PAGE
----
One law is Senate Bill 88, which provides that a video or audiorecording of an interview or transcript of a video or audio recording that is conducted at a Children’s Justice Center is not a record under GRAMA. Children’s Justice Centers (CJC) are established regionally in the state to interview children who are the victims of sexual or physical abuse and children who are the primary witnesses of crime. Children’s Justice Centers are designed to provide a single interview for a multi-government response and to mitigate further trauma to affected children. In the past Children’s Justice Center interviews were protected records under GRAMA. The Legislative intent in identifying the interviews as not records is to further protect the privacy of interviewed children. Because GRAMA specifically states that CJC interviews are not records, they are no longer restricted by a “protected” classification. They are not subject to request under GRAMA. Utah Code Section 77-37-4 identifies the individuals who can access CJC interviews and outlines the circumstances in which access is to be provided. Since CJC interviews are no longer government records subject to the requirements of GRAMA, they are presumably no longer subject to records retention schedules. The Archives and the Department of Child and Family Services are working with the Attorney General’s Office to determine how these interviews will be managed.

The second law is Senate Bill 36 which amends the Election Code. It amends GRAMA by making birth dates private in voter registration records. Voter registration records are public with the stated exception that a person’s Social Security number, driver license number, and email address which are part of the voter registration record, are private.  All of these elements remain private, but now the list of private elements additionally  includes a voter’s birth date. Also added as a private record under GRAMA is an individual’s entire voter registration record when that person has notified the Lieutenant governor’s officer or a county clerk that releasing their voter registration record is likely to put someone’s life or well being in jeopardy. Future voter registration forms will include these words,

    “If you believe that disclosure of any information contained in this voter registration form to a person other than a government official or government employee is likely to put you or a member of your household’s life or safety at risk, or to put you or a member of your household at risk of being stalked or harassed, you may apply to the lieutenant governor or your county clerk to have your entire voter registration record classified as private.”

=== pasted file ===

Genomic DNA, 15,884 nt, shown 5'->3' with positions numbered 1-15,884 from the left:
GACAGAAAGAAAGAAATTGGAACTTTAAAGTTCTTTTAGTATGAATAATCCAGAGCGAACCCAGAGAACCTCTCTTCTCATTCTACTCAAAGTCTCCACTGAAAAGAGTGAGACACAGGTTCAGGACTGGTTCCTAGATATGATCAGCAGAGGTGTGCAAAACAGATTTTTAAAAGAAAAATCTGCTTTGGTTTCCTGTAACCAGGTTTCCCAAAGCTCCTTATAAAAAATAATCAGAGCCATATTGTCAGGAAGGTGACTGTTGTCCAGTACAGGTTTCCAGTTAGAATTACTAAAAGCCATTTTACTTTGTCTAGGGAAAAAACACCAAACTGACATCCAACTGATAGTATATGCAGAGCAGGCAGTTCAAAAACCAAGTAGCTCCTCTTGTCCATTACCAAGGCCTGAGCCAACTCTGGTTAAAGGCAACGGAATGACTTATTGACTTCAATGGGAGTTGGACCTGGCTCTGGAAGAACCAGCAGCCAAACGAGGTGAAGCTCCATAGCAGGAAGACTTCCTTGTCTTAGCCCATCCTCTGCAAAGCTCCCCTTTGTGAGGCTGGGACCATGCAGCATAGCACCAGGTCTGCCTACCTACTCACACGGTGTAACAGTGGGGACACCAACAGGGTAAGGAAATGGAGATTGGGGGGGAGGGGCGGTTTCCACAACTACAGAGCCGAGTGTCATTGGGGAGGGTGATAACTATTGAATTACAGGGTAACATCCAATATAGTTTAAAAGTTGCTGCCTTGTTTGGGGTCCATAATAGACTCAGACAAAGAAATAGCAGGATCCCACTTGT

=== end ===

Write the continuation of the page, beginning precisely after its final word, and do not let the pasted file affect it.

Categories: Records Management

Sharing Records

January 8, 2014 Comments off

               Many government records are shared by more than one governmental entity. For example, law enforcement records are shared with the Department of Child and Family Services and with county attorneys, and financial records are shared with the State Auditor’s Office. Records are sometimes shared with the federal government. Sharing records within government is governed by the Government Access and Management Act. Section  63G-2-206 describes the conditions on which a governmental entity may provide a record that is private, controlled, or protected to another governmental  entity, a government-managed corporation, a political subdivision, the federal government, or another state. Examples of these conditions include when sharing is allowed by statute, when the recipient is authorized to conduct an audit, and when the recipient will use the record for a purpose similar to that for which the record was created. GRAMA also describes the conditions on which records can be shared with contractors and private providers. The Archives has published guidelines on its website called, “What GRAMA says About Sharing Records.” The Archives has also added new record sharing forms which can be used when sharing of restricted records. These forms are designed to help government understand and document the terms and conditions on which restricted records are shared.  They also document agreements about providing access to shared records.

Categories: Records Management

Electronic Records Day

October 10, 2013 Comments off

                   The Council of State Archivists (CoSA) is celebrating Electronic Records Day today, October 10, 2013. CoSA is distributing a brief release which highlights some electronic records management challenges. It is designed to raise awareness and remind everyone of the importance of managing and preserving electronic records. Take a moment to review 10 reasons for e-records 2013. Electronic records are fragile and will not survive without management and care. Celebrate Electronic Records Day by doing something to make a difference.

                  Speaking of electronic records, thank you to all who participated in Archives electronic records conference last week. Thanks to presenters: Rich Mrazik (Parsons, Bahle, and Latimer); Scott W. Robertson (Park City); Yvonne Christensen (Davis County); Marilee Richins (Department of Administrative Services); Daryl Downs (LDS Church); Gina Strack (Utah State Archives); Paul Tonks (Attorney General’s Office); and Lorianne Ouderkirk (Utah State Archives). Thank you to each person who attended, and especially thanks to Lorianne for her work in planning this event.